Jasmine Thomas’ journey to the Sun was anything but predictable.

“With the 12th pick in the 2011 WNBA Draft, the Seattle Storm select Jasmine Thomas.”

On April 11, 2011, the high school phenom from Oakton High School in Virginia and the Duke All-American realized her basketball dream. She was a WNBA pro.

But just a few weeks into her time with the Storm, Thomas’s WNBA journey took the first of many twists of her WNBA career when she was traded to the Washington Mystics as a part of a three-team trade. 

“Honestly, my agent had already informed me that the trade was on the table. I’d always dreamed of playing for my hometown WNBA team,” said Thomas. “Plus, I was a front office marketing intern for the Mystics the summer after my junior year at Duke. I was pretty excited about the trade.”

Thomas spent two seasons in a Mystics uniform, starting in 23 games in her second season. She relished the opportunity of playing in front of her family and friends. The daughter of Johnnie and Sharon Thomas, Jasmine enjoyed a decorated high school career in Virginia, earning just about every honor given to the best basketball players in the country. 

Thomas led her prep squad to an eye-popping 110-11 record in four seasons, with totals of 2,598 points, 910 rebounds, 519 steals, 504 assists and 181 blocks. Her senior season, she was named Gatorade State Player of the Year, AP State Player of the Year and D.C. All-Met Player of the Year. Thomas also earned MVP accolades in the McDonald’s All-American game, tallying 16 points, nine rebounds and six assists. 

Thomas was recruited by every major college in the country, but in true point guard fashion, had a plan of attack. She narrowed her choices to three – Duke, UConn and Virginia.

“I had huge respect for Geno and the UConn dynasty, of course; and the relationship I developed with Debbie Ryan at Virginia during recruiting was special,” reminisced Thomas. “But I was a fan of Duke women’s and men’s basketball, along with the academics. I loved watching Alana Beard, Monique Currie and Lindsey Harding, who I especially felt favored my game. Once I went on my visit, I couldn’t picture myself anywhere else. One of the best decisions I’ve ever made. That place is special.”

Thomas, a sociology major, thrived at Duke both on and off the court. She became the first Blue Devil to be named an Academic All-American on two occasions. On the court, she quickly made a name for herself as well. In four seasons, she became just one of four players to accumulate over 1,300 points, 400 rebounds, 400 assists, 200 steals and 50 blocks (Alana Beard, Monique Currie and Katie Meier). She is also one of only two Blue Devils to notch 100 steals in a season (Beard). In addition, Thomas continued to show her ability to shine on the biggest stage, twice earning ACC Tournament MVP accolades.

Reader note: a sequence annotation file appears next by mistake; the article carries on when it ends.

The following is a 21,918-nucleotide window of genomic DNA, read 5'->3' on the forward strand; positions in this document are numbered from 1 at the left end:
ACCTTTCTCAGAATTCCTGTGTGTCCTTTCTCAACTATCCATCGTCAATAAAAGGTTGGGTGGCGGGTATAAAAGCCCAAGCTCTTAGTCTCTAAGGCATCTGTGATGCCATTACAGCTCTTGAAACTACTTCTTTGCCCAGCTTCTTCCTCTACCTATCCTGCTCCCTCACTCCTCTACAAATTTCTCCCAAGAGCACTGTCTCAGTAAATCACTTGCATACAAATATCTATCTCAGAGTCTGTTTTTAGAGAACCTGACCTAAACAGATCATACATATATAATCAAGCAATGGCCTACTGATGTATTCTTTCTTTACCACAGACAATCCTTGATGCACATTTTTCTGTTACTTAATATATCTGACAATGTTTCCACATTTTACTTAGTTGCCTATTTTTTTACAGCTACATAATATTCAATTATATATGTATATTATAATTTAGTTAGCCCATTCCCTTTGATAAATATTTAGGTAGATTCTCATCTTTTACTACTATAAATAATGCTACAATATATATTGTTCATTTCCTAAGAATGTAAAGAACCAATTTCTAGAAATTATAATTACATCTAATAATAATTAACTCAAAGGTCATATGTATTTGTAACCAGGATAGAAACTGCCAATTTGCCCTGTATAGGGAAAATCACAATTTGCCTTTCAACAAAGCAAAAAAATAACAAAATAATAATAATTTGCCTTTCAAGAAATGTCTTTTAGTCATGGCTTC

She was ready when her name was called on draft night. With a vicious first-step offensively and a defensive mind-set ready to meet any opponent, Thomas felt ready for the next challenge.

And challenge her, it did. After two years in Washington, the 5-9 guard was traded to the Atlanta Dream. Thomas started 29 games for the Dream, leading the squad to the WNBA Finals in 2014. It was her best season of her pro career, averaging 8.5 points, three rebounds and 3.1 assists. 

Thomas saw less time for the Dream in 2015 and in the offseason, was traded to Connecticut for a second round pick. 

And so there she was. The Virginia high school star, the All-American from Duke – now with her fourth WNBA team in four years. 

“After being traded from my hometown team, then helping take a team to the WNBA Finals in Atlanta and STILL being traded, again; at this point, my confidence was pretty shot,” recalled Thomas. “I was on my way to an organization that was in a complete rebuild after losing Tina Charles and Coach Thibault. But this turned out to be the most significant move in my career. I’m forever grateful for the value Coach Donovan saw in me and the opportunity she gave me on the floor. She helped me find myself and regain my confidence.”